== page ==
Virtual and Physical Security Collide to Dominate Data Center Security

Virtual and Physical Security Collide to Dominate Data Center Security

The primary focus when it comes to data center security is protecting it from cyber and physical attacks. Such a high volume of data is generated, some of which is extremely sensitive, making all types of security a must.

One trend that data centers are seeing is, of course, the cloud and migrating to it in the coming years. Because of this, the security market will see a rise of opportunities in cloud data center security. To be a player in this security niche, it’s important to realize the main components of data center security: hardware including detection and authentication devices, biometric systems and surveillance cameras, software and services, in addition to access control, compliance and data protection.

When it comes to physically protecting data centers, these three methods are recommended:

  1. Multi-layered authentication: More and more, data center managers are segregating their facility into sections like, visitors, employee and core areas, so each of these areas should require a separate type of authentication for access. Biometrics – iris or fingerprint scanning – can be used to help eliminate the chance of “accidental” access.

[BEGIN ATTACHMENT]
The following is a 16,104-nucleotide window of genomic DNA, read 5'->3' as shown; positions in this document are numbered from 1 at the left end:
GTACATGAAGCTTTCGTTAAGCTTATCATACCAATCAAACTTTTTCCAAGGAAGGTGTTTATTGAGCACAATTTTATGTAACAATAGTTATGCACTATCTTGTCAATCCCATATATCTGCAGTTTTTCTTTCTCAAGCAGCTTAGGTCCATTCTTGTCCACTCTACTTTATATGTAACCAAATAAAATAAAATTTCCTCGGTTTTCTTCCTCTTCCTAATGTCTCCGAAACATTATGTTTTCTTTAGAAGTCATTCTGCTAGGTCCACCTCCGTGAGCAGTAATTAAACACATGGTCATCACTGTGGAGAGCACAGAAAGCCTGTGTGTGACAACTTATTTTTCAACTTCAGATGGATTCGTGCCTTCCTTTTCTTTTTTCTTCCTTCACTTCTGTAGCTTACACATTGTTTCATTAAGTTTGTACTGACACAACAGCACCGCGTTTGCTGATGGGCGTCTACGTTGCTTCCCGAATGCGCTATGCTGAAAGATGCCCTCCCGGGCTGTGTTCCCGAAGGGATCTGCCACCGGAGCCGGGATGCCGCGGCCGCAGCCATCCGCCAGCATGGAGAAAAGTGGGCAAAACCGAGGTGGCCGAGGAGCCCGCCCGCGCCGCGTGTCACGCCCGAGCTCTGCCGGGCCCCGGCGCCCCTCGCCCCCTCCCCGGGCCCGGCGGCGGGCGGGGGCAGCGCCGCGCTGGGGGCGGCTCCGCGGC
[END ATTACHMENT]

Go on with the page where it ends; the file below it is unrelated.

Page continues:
2. Physical design: Data centers should consider designing their facilities more like warehouses with thick walls, minimal windows and effective HVAC systems, meaning it should be able to protect people inside the facility from biological or chemical attacks by circulating air inside the building.
  3. Detection devices: Data centers should increase their volume of surveillance cameras, air contamination detectors and vehicle checks.

The goal for cyber security is to be prepared rather than reactive, in other words, plan and prepare for the worst so that if and when the facility is attacked, the reaction will be smooth, quick and effective. The use of perimeter firewalls is helpful in scanning all data, making it able to alert before suspicious data enters into the data center’s internal network.

It looks like security professionals have an exciting niche in which to explore: data center security, both cyber and physical.

About the Author

Ginger Hill is Group Social Media Manager.

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